Mario is the worst plumber in the world. He spits fire, will eat any mushroom he finds laying around, and has never once been seen with a pipe wrench or a drain snake in his hand. Despite this, Nintendo has managed to build a video game empire around him. To celebrate this dubious accomplishment, and our love for bad plumbers the world over, we’ve created the definitive list of the 25 best Nintendo (NES) games ever made.
Donkey Kong Country
With graphics that seemed more at home in the Mortal Kombat world, DKC was a treat for the eyes. But beauty was just the lure. The hook came in the form of responsive controls that made this a platformer that kept the action rabid without being overwhelming. Proof positive that simple isn’t synonymous with boring.
There’s no Chrono Trigger on this list. There’s no Dragon Warrior either, because there’s better fare to be had. Golden Sun is a JRPG that feels like the early Phantasy Star games while grabbing the best from the titles already mentioned. If this slipped through the cracks in your game library, best remedy that.
Track & Field
Ages before the Wii, Nintendo was pushing the limit when it came to controllers. While Track & Field could be played by smashing standard buttons, where it shone was with the Nintendo Power Pad. With the Pad, this accomplished the impossible, it made track and field sports actually fun. You’d run, jump, and burn calories without all the pomp and irritating flash of Dance Dance Revolution. Plus, you didn’t need rhythm, which was a blessing to gamers the world over.
Perhaps the only reason to own the original Game Boy, Tetris pushed puzzle games mainstream. The gradually more frenetic gameplay made a whole generation obsessed with getting a long piece just so they could finally take a breath. Then it was time to figure out what to do with that Z.
Super Mario Bros.
Merely because a game is iconic doesn’t make it good. Look at Leisure Suit Larry. However, fire up the OG SMB and see if you don’t find yourself hopping and bopping like a fiend. Just ignore the slightly misogynistic message that women are helpless and need inept tradesmen to rescue them.
Mega Man 2
Rockman, as it’s known in Japan, found a way to add depth to a platformer. You can run and gun, but if you don’t kill the bosses in the right order to absorb their power, you’d better have some nimble fingers, grasshopper. The first iteration was fine, though we’re still trying to figure out what Gut Man’s deal was, but Mega Man II is the foundation upon which the Mega house was Mega built.
Animal Crossing: New Leaf
Animal Crossing has always been an adorable little life-sim that appeals to the Stardew Valley type of player. New Leaf is an entry into the core game series, rather than one of the multitude of spin-offs. In it, you’re the mayor. This means you can abuse your power, become embroiled in scandal, lie to your constituency, and leave office in disgrace. Adorable disgrace.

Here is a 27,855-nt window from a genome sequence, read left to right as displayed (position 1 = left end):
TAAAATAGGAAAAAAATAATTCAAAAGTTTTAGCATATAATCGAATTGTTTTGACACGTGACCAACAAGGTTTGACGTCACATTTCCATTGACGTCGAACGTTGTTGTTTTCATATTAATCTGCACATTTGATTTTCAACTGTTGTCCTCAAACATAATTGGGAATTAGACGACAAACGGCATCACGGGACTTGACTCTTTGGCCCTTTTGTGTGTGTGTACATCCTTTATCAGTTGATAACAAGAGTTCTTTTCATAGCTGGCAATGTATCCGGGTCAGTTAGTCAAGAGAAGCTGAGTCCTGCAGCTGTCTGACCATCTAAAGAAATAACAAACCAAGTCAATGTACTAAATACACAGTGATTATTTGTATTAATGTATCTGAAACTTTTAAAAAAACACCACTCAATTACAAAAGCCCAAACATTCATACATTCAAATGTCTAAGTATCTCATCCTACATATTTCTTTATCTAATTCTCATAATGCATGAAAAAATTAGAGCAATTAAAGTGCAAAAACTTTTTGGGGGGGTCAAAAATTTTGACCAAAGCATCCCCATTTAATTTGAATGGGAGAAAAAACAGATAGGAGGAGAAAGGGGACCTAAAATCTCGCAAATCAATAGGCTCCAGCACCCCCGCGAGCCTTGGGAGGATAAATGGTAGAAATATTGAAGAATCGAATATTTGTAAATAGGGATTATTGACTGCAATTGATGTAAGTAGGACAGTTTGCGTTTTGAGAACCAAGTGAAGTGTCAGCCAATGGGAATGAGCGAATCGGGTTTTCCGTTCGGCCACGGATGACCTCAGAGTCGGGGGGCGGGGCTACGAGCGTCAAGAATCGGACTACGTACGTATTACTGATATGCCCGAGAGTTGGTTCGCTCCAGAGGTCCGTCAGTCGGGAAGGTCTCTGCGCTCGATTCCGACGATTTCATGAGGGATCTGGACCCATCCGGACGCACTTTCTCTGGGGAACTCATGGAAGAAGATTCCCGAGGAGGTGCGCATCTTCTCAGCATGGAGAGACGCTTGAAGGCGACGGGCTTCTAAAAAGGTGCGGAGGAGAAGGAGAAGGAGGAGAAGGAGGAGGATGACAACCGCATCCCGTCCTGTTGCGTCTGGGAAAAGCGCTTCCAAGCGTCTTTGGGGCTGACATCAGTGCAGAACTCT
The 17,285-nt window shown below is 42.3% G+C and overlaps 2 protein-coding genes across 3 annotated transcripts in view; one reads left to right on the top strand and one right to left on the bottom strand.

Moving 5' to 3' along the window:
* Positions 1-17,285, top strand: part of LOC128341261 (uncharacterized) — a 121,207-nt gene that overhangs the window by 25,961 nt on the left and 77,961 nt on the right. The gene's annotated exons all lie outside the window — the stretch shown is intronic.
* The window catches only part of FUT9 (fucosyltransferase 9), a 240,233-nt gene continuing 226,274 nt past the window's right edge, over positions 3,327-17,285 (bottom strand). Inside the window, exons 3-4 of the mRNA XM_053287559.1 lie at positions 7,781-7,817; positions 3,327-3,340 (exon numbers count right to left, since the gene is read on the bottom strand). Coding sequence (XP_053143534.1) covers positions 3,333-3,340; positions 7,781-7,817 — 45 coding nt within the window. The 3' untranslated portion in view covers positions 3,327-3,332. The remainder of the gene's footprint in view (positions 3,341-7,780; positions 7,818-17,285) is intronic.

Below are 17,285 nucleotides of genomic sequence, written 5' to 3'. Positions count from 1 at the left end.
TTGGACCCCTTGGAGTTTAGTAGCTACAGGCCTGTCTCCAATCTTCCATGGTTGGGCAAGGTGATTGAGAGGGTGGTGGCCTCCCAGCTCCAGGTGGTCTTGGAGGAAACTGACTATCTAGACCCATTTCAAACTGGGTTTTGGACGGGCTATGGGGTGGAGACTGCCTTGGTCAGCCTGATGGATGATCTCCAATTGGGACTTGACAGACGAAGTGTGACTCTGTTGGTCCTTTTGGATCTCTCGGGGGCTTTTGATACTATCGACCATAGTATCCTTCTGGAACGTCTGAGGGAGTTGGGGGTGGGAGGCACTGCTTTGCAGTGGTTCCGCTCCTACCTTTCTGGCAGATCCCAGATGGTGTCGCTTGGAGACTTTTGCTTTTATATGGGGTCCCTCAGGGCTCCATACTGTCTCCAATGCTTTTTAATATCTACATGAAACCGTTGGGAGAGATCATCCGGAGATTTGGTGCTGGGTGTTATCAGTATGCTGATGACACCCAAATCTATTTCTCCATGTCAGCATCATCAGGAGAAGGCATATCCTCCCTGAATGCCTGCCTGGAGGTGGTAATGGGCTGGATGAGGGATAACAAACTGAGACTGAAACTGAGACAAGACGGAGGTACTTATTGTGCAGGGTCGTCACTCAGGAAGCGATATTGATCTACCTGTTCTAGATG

Super Smash Bros.
It seems Nintendo said to the game developers, “You’re not coming out of that room until you’ve made a fighting game that feels as violent as a Looney Tunes episode. Oh, and it must use a bunch of cute characters with unique abilities.” As madcap as Guilty Gear XX, yet adorable enough you can play it with your niece, the original isn’t Melee, but it’s the flake that started the avalanche.
If you can’t complete the phrase “Up, Up, Down, Down…” you’re in the wrong place, chummer. Platformers are fine, but Contra brought home the real arcade action. Grab a buddy, grab your favorite gun upgrade, and run and gun until you can’t no more.
When racing standard cars with the mundane physics of reality wasn’t engaging enough, and go-carts armed with feathers felt too juvenile, gamers turned to F-Zero. This game used Mode 7, which gave it smooth operation. That’s not the end of the story. Catty opponents, intricate tracks, and a need for testing and exploration as much as quick reflexes turned it into a timeless masterpiece.
Only the truly extraordinary will know the name “Warsong.” Advance Wars is the modernized spiritual successor to that game. It is turn-based warfare that didn’t require an immense grid to track unit weaknesses, nor a Sun-Tzu level of tactical comprehension. Thus, it balanced complexity with fun, and provided more than a few ways to win against seemingly insurmountable odds.
Street Fighter II: Turbo
There’s gamers out there who hate fighting games. Mostly because fighting games are boring, mashing, combo-happy trash. Yet, there are two fighting games that even the most jaded will pick up. One is Mortal Kombat II, but the big daddy with the big daddy pants is this Street Fighter. Enjoyable moves, lovable characters, and a low entry bar made this a constant weekend rental for many, back when there was such a thing.